More worksheets for the student who finished the assignment early.
Using a seventh grade text book with your high performing sixth grade students.
Covering more material in a shorter period of time.
Just for a select group of students.

Sunday, October 6, 2013

10 small ways to make a huge difference in someone's life... (38)

Here is your lifelong learner hit list for the week:

1). At the end of the day, send a short thank you or complimentary email to someone who helped you or did something great that day. For teachers, send a quick email or make a short phone call to a parent about their child. Bonus, do a hand-written personalized note and hand deliver it...

2). Find some information or resources for someone who you know is either looking for assistance or struggling with a particular situation. This may include finding someone else who excels in this particular area and asking them to reach out to this person to help them through this process.

3). Surprise a colleague and do something that is typically on their job responsibility list. This is only effective when the intent and purpose are to help. Don't use this as an opportunity to outshine or one-up, or you risk turning a positive gesture into a negative.

4). Stand up for someone who you know is right and struggling to make progress against the masses. This could be as simple as saying something publicly in a meeting or sending an email and including others on that email. The key here is to show your support and help to validate the points that are being shunned. Bonus, by doing this you may empower and embolden others who feel their voice is not being heard...
5). Commit to doing something in the future that will help someone to do something in the present. There are countless times when others need a little support and encouragement to get them over the hump of trying to do something or change something. Your gesture of commitment in the future is just what they need to get the ball rolling in the present.

6). Find something funny and share it with others. You can't ignore the power of laughter and when presented at just the right time, a good laugh is the difference between an average day and a great day.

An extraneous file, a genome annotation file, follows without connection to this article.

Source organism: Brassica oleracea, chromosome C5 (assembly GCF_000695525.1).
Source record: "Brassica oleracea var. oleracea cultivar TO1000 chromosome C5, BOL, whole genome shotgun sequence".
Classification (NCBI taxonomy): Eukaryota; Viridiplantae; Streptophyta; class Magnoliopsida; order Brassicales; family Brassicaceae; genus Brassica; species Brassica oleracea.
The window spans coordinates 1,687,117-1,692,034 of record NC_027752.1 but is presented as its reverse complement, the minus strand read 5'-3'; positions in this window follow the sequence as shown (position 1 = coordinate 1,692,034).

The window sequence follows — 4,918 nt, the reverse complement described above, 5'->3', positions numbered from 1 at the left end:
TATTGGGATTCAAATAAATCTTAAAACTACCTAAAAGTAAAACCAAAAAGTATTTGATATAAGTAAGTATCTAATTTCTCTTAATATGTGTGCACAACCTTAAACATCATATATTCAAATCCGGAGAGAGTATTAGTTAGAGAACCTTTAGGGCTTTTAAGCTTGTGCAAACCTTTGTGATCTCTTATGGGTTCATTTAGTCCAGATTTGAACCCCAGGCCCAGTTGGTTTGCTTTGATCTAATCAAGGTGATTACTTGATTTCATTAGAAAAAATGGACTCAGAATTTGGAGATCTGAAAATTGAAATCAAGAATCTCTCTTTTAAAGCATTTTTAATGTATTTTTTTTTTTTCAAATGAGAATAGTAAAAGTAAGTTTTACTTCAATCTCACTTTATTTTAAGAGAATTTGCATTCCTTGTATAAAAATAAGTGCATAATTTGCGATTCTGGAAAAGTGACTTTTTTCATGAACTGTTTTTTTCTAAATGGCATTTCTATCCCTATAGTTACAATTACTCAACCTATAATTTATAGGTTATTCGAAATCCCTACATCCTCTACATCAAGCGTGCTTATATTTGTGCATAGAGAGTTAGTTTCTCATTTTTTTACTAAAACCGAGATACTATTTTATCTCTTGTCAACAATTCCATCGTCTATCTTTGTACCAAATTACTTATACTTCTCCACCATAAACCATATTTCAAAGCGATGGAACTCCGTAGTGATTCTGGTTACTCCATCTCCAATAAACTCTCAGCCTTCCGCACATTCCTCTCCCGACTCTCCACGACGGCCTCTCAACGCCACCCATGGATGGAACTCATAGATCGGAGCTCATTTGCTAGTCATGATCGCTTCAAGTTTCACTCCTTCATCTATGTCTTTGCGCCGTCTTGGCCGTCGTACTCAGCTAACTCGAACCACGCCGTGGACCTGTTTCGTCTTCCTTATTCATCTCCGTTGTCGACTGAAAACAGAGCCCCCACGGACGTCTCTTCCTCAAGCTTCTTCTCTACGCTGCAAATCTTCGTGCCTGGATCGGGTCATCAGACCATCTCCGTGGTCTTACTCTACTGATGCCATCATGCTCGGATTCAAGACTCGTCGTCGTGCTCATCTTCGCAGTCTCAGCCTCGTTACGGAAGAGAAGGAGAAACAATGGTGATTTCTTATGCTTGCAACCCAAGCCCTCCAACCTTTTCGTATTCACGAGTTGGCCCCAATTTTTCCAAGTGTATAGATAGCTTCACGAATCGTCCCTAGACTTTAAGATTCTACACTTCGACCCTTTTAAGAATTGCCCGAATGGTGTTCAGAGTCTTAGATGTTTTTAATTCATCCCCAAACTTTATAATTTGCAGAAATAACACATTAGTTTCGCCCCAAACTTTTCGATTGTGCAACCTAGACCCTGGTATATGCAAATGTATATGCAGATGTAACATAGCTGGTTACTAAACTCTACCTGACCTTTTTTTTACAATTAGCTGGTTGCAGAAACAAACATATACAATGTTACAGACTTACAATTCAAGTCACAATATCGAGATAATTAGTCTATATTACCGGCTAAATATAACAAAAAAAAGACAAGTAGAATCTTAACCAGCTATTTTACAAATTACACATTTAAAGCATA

7). Finish the task you said you would finish. You would be surprised at how often we say we will do something to only finish half of the promised task. Be the difference and go the distance by finishing what you said you would finish... this means a lot to people.

8). Present someone a challenge you think they can handle and would be excellent at overcoming. Present this challenge in a way that highlights the strengths of others, and remind them that you believe their skill set is perfectly aligned to tackling this challenge. The key here is to empower and send a boost of confidence to someone who may be lacking of late.

9). Start saying 'yes' and 'why not' more than 'no' and 'that's not possible.' Be careful with this, because if you always say 'yes' then you will become overwhelmed and over-committed. In the same breath, don't always say 'no' because you will become the person who nobody approaches with new ideas or possible changes. Help someone by embracing their creativity and innovation by giving them a green light.

10). Be yourself and don't try to be someone you aren't. Far too often we try to be who we think others think we should be, and in the end we ultimately disappoint both them and ourselves. Be yourself and others will be greatly appreciative.